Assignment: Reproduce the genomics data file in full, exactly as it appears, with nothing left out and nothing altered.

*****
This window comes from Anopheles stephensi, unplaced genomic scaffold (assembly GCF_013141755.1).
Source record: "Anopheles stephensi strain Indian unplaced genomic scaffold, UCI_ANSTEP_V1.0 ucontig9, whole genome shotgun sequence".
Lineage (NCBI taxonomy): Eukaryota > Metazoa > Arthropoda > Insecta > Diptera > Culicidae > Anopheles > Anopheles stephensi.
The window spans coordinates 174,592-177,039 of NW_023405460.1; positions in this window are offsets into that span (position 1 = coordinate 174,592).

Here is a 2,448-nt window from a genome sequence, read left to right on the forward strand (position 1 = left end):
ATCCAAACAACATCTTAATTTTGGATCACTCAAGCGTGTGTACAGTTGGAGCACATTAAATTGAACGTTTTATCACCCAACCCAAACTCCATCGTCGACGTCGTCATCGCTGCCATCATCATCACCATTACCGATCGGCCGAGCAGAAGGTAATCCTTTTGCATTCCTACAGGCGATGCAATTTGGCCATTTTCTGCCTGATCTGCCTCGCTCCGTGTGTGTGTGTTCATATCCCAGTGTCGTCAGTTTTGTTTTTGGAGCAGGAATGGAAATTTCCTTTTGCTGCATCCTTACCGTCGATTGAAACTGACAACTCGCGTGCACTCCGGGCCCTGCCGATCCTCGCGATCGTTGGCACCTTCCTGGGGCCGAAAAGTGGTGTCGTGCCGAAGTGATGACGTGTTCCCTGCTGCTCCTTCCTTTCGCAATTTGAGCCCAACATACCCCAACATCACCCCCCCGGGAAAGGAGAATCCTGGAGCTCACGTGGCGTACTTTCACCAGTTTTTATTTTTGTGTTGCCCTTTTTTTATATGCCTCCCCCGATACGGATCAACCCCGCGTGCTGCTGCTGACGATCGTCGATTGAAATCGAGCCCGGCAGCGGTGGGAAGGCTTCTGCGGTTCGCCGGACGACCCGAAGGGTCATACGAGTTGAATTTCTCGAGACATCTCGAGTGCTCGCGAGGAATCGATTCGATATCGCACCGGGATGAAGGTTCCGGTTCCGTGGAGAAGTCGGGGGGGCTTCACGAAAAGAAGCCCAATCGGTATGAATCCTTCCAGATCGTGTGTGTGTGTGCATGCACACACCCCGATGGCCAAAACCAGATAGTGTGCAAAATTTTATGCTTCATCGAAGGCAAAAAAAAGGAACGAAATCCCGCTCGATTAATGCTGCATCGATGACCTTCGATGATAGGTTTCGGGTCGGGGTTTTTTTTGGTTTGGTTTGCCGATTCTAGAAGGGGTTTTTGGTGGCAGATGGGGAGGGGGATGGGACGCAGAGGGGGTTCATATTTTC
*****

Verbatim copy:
This window comes from Anopheles stephensi, unplaced genomic scaffold (assembly GCF_013141755.1).
Source record: "Anopheles stephensi strain Indian unplaced genomic scaffold, UCI_ANSTEP_V1.0 ucontig9, whole genome shotgun sequence".
Lineage (NCBI taxonomy): Eukaryota > Metazoa > Arthropoda > Insecta > Diptera > Culicidae > Anopheles > Anopheles stephensi.
The window spans coordinates 174,592-177,039 of NW_023405460.1; positions in this window are offsets into that span (position 1 = coordinate 174,592).

Here is a 2,448-nt window from a genome sequence, read left to right on the forward strand (position 1 = left end):
ATCCAAACAACATCTTAATTTTGGATCACTCAAGCGTGTGTACAGTTGGAGCACATTAAATTGAACGTTTTATCACCCAACCCAAACTCCATCGTCGACGTCGTCATCGCTGCCATCATCATCACCATTACCGATCGGCCGAGCAGAAGGTAATCCTTTTGCATTCCTACAGGCGATGCAATTTGGCCATTTTCTGCCTGATCTGCCTCGCTCCGTGTGTGTGTGTTCATATCCCAGTGTCGTCAGTTTTGTTTTTGGAGCAGGAATGGAAATTTCCTTTTGCTGCATCCTTACCGTCGATTGAAACTGACAACTCGCGTGCACTCCGGGCCCTGCCGATCCTCGCGATCGTTGGCACCTTCCTGGGGCCGAAAAGTGGTGTCGTGCCGAAGTGATGACGTGTTCCCTGCTGCTCCTTCCTTTCGCAATTTGAGCCCAACATACCCCAACATCACCCCCCCGGGAAAGGAGAATCCTGGAGCTCACGTGGCGTACTTTCACCAGTTTTTATTTTTGTGTTGCCCTTTTTTTATATGCCTCCCCCGATACGGATCAACCCCGCGTGCTGCTGCTGACGATCGTCGATTGAAATCGAGCCCGGCAGCGGTGGGAAGGCTTCTGCGGTTCGCCGGACGACCCGAAGGGTCATACGAGTTGAATTTCTCGAGACATCTCGAGTGCTCGCGAGGAATCGATTCGATATCGCACCGGGATGAAGGTTCCGGTTCCGTGGAGAAGTCGGGGGGGCTTCACGAAAAGAAGCCCAATCGGTATGAATCCTTCCAGATCGTGTGTGTGTGTGCATGCACACACCCCGATGGCCAAAACCAGATAGTGTGCAAAATTTTATGCTTCATCGAAGGCAAAAAAAAGGAACGAAATCCCGCTCGATTAATGCTGCATCGATGACCTTCGATGATAGGTTTCGGGTCGGGGTTTTTTTTGGTTTGGTTTGCCGATTCTAGAAGGGGTTTTTGGTGGCAGATGGGGAGGGGGATGGGACGCAGAGGGGGTTCATATTTTC